Selecting Investment Funds – a visit to the bookmakers

Whether it is within an investment ISA or private pension, you will often be given a long and rather daunting list of investment funds to choose from. The product provider will produce glossy material containing fund performance statistics, star ratings from various external agencies and descriptions of the fund manager’s style and approach.

In addition, the weekend financial press will be full of advertisements from investments fund managers promoting their latest ‘star manager’ who has ‘beaten the market’ by a huge margin in the recent past.

In this age of immediate and detailed information, one would think that the selection of investments funds would be relatively easy. Think again.

‘Winners’ do not tend to repeat

The job of an ‘active’ investment fund manager is to select individuals stocks (i.e. investments in individual companies) in order to beat the investment return from the broader market in which they are investing. For example, a UK fund manager may be given the job of outperforming the FTSE All Share Index.

There is a huge weight of evidence showing that the majority of active fund managers do not beat the market over any time period you care to choose, in particular over longer periods. In addition, the ‘winners’ do not tend to repeat their outperformance. Countless studies from academics and financial institutions such as Vanguard have proved this point.

It is important to stress that, in any given year, there will be fund managers that do beat the market but the point is that you need to know in advance who the ‘winners’ are going to be. In over 20 years of working in the financial services industry, I have yet to see a reliable, repeatable method of predicting the winning active fund managers in advance.

The myth of the ‘star fund manager’

The active fund management industry is based on clever marketing that is of little or no use to an ordinary investor (or their advisers for that matter).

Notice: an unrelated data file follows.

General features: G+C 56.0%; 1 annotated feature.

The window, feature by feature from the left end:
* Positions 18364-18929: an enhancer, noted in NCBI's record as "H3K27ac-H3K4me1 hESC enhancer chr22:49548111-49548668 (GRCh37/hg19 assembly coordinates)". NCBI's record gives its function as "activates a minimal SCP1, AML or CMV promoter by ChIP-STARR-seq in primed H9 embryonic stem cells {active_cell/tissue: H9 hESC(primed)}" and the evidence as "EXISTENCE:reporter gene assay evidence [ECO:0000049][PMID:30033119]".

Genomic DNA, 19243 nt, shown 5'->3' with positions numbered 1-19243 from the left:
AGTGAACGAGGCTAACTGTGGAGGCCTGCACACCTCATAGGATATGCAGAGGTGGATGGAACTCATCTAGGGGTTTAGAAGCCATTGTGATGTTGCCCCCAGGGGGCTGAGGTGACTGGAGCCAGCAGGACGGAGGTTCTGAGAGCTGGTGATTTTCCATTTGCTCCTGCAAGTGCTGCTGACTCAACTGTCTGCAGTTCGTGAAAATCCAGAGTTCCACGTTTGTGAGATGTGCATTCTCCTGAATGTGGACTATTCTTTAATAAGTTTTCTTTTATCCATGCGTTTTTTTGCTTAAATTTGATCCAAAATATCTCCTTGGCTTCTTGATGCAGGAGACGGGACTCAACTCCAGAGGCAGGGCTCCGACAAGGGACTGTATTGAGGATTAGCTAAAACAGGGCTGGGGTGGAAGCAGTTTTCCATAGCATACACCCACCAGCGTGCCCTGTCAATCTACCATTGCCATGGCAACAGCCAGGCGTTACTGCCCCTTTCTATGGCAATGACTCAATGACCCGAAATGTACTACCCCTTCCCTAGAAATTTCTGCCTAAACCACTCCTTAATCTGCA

A typical scenario is where a young fund manager produces excellent performance and beats the market over, say, a three year period. His employer then throws a huge amount of money into promoting the investment fund in the financial press. Money flows into the fund and, eventually, the fund manager runs out of luck. The fund manager disappears into obscurity, investors become disenchanted and the fund provider turns their attention to the next fund manager that they choose to promote.

Some people would point to established fund managers with long term track records such as Neil Woodford at Invesco Perpetual. However, I challenge you to create a fully diversified investment portfolio containing 10 or so different types of assets, comprising of the likes of Neil Woodford. There are simply not enough of these managers out there and trying to select outperforming active managers is no different to betting on the horses. You can construct as detailed a narrative as you like about why a certain manager has been selected but it is still a gamble.

What is the alternative?

Instead of investing as though you are at a race track, we advocate low cost, reliable, investment vehicles where the aim is to provide market rates of return. This takes the guesswork out of investing.

We can prove that the most important investment decision is how your money is spread between various ‘asset classes’ (e.g. equities, bonds, property). The aim of our investment portfolios is to provide the market rate of return for each of the asset classes we invest in.

By doing this, we can prove that you will outperform the vast majority of investors. It is a complete myth that investing has to involve selecting star fund managers.